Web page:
But the story doesn’t end there. As we delve deeper into the annals of advocacy, it’s crucial to shed light on another remarkable bill that played a pivotal role in the pursuit of justice and inclusivity. This bill, known as “
Dept of Correction promoting absentee voting among jailed individuals” (City Council Introduction 0464-2014), stands as a testament to the unwavering dedication of visionary leaders.

Imagine, if you will, the year 2014—when seeds of change were sown in the hearts of those who dared to challenge the status quo. It was during this time that the bill was introduced, championed by a coalition of New York City Council members, including Ruben Wills, Inez D. Barron, Rosie Mendez, Ydanis A. Rodriguez, I. Daneek Miller, Carlos Menchaca, Ben Kallos, Helen K. Rosenthal, Brad S. Lander, James G. Van Bramer, Stephen T. Levin, and Jumaane D. Williams.

This remarkable piece of legislation aimed to amend the New York City charter, etching a pathway to democracy within the walls of correctional facilities. Its essence lay in a noble purpose—to establish a program within the Department of Correction (DOC) that would facilitate absentee voting among incarcerated individuals. It was an audacious move, fueled by the belief that every voice, regardless of circumstance, deserved to be heard.

The bill envisioned a comprehensive system wherein eligible inmates would be offered absentee ballot applications and the necessary means to complete them. The Department of Correction would assume the vital role of distributing requested absentee ballots and providing assistance to inmates who sought guidance in completing them. Moreover, completed applications and ballots would be dutifully transmitted to the New York City Board of Elections upon the inmates’ request, ensuring that their voices resonated beyond prison walls.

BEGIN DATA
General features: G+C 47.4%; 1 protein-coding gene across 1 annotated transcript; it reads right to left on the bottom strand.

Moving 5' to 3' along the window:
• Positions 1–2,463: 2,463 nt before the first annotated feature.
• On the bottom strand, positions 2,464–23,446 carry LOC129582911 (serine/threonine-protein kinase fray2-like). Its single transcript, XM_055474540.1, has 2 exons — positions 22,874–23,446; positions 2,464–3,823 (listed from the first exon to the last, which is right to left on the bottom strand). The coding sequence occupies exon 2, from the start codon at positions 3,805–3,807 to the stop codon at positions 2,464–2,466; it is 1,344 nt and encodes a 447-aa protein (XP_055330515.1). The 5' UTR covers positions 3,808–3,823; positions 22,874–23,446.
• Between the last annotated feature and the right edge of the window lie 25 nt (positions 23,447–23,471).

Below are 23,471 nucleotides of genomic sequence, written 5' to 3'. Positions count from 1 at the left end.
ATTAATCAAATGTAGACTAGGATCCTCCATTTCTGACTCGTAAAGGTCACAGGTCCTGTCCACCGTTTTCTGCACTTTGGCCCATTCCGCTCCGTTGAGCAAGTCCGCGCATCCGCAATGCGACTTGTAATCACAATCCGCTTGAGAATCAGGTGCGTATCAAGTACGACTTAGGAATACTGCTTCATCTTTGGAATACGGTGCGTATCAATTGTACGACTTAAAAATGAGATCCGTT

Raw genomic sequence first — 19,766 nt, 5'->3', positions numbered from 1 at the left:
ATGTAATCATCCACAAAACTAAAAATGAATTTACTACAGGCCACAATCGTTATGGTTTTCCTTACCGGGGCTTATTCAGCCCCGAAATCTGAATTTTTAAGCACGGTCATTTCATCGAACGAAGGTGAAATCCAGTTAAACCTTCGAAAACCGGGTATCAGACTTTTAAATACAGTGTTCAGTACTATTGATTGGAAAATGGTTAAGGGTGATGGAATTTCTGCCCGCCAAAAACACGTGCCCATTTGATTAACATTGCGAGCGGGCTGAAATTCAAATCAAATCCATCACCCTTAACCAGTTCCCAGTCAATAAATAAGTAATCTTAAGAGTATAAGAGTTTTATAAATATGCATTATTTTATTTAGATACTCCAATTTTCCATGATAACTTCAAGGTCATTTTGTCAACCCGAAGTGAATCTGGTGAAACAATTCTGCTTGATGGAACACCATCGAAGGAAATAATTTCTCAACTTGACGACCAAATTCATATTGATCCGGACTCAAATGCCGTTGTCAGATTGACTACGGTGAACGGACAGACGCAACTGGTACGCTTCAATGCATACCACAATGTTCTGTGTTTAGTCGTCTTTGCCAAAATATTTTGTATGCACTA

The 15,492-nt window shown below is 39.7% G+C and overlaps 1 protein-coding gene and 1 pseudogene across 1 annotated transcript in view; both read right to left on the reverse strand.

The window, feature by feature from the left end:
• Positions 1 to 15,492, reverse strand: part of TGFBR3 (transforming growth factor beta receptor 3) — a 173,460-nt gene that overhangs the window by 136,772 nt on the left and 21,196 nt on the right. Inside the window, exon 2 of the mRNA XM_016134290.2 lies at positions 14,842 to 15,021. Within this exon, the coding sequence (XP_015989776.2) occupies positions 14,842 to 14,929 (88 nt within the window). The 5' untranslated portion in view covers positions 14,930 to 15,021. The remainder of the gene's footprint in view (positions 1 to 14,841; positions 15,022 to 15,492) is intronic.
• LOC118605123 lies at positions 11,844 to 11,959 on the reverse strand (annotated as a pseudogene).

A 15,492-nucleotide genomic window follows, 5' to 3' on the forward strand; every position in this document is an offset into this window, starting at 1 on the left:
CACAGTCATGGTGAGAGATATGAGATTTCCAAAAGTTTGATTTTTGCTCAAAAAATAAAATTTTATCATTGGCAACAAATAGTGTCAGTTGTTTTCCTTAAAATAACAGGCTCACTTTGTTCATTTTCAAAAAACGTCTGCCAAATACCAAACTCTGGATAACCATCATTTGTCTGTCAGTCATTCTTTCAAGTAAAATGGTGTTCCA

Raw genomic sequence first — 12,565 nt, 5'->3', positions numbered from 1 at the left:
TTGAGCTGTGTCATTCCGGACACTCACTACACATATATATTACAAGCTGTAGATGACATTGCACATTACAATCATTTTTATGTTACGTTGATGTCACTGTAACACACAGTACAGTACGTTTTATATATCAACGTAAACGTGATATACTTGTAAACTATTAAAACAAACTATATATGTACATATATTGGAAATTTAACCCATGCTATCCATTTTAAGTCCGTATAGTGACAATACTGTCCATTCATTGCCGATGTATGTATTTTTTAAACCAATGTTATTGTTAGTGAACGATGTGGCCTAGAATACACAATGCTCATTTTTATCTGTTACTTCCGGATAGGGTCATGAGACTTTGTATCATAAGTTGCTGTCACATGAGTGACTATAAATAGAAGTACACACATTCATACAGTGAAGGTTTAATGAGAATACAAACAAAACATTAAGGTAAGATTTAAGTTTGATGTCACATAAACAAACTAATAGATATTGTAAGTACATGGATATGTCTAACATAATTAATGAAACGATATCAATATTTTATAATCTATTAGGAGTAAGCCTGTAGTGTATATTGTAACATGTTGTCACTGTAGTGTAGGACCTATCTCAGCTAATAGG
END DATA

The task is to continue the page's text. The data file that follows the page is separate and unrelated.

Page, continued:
The passage of this bill on November 16, 2016, marked a watershed moment—a triumph of compassion, democracy, and belief in the transformative power of civic engagement. It underscored the commitment of council members and lawmakers to dismantle barriers, champion inclusivity, and safeguard the fundamental right to vote. The legislation’s enactment breathed life into the advocacy efforts of Policy, Inc. and its allies, fortifying their mission to empower the formerly incarcerated and expand the realm of participatory democracy.

Together, the passage of the Restore Voter Rights Law and the enactment of the bill promoting absentee voting among jailed individuals serve as beacons of hope—a testament to the tireless efforts of individuals who refused to accept the status quo. Their collective endeavors forged a path towards a society that values the voices of all its members, regardless of their past experiences.

So, my friends, let us unite in this grand endeavor—to elevate those who have been silenced, to cultivate empathy and understanding, and to foster a society where justice prevails. As we embark on this journey, hand in hand with Policy, Inc. and their visionary partners, we have the power to transform lives, rewrite narratives, and create a legacy of equity and compassion. Together, let us breathe life into democracy and shape a brighter, more inclusive future for all.

Important Links

“There’s no such thing as a vote that doesn’t matter. It all matters.”

Barack Obama

Senator Leroy G Comrie
Assemblyman Daniel O'Donnell

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Section 1

establishes legislative intent

Section 2

establishes procedures and parameters for sealing criminal convictions.

Section 3

establishes requirements for sealed records.

Section 4

establishes authority to promulgate forms, procedures, and processes for the sealing of records.

Section 5

incorporates records sealed under this legislation into exist-ing prohibitions against discrimination.

Section 6

address sealing of corrections records.

Section 7

establishes a private right of action.

Section 8

establishes severability.

Section 9

the effective date.